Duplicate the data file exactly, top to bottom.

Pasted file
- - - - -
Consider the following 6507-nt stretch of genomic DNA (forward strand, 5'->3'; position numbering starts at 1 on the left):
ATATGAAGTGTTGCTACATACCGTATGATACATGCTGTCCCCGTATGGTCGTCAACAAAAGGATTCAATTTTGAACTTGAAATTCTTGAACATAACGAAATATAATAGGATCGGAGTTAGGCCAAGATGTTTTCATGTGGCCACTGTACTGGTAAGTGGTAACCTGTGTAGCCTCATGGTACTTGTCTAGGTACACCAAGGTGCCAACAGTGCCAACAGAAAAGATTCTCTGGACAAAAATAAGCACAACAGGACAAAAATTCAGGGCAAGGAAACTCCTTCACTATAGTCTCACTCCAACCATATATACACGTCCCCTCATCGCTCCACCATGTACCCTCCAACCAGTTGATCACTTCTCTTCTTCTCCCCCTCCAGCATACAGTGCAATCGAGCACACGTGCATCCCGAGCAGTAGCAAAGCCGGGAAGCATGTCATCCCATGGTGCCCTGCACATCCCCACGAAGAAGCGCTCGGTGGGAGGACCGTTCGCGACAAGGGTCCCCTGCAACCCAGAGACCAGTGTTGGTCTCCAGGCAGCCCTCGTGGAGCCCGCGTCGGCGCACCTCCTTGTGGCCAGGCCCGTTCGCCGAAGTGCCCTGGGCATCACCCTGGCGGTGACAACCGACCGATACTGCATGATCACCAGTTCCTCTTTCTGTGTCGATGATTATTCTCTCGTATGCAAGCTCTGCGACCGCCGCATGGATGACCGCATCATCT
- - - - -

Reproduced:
Consider the following 6507-nt stretch of genomic DNA (forward strand, 5'->3'; position numbering starts at 1 on the left):
ATATGAAGTGTTGCTACATACCGTATGATACATGCTGTCCCCGTATGGTCGTCAACAAAAGGATTCAATTTTGAACTTGAAATTCTTGAACATAACGAAATATAATAGGATCGGAGTTAGGCCAAGATGTTTTCATGTGGCCACTGTACTGGTAAGTGGTAACCTGTGTAGCCTCATGGTACTTGTCTAGGTACACCAAGGTGCCAACAGTGCCAACAGAAAAGATTCTCTGGACAAAAATAAGCACAACAGGACAAAAATTCAGGGCAAGGAAACTCCTTCACTATAGTCTCACTCCAACCATATATACACGTCCCCTCATCGCTCCACCATGTACCCTCCAACCAGTTGATCACTTCTCTTCTTCTCCCCCTCCAGCATACAGTGCAATCGAGCACACGTGCATCCCGAGCAGTAGCAAAGCCGGGAAGCATGTCATCCCATGGTGCCCTGCACATCCCCACGAAGAAGCGCTCGGTGGGAGGACCGTTCGCGACAAGGGTCCCCTGCAACCCAGAGACCAGTGTTGGTCTCCAGGCAGCCCTCGTGGAGCCCGCGTCGGCGCACCTCCTTGTGGCCAGGCCCGTTCGCCGAAGTGCCCTGGGCATCACCCTGGCGGTGACAACCGACCGATACTGCATGATCACCAGTTCCTCTTTCTGTGTCGATGATTATTCTCTCGTATGCAAGCTCTGCGACCGCCGCATGGATGACCGCATCATCT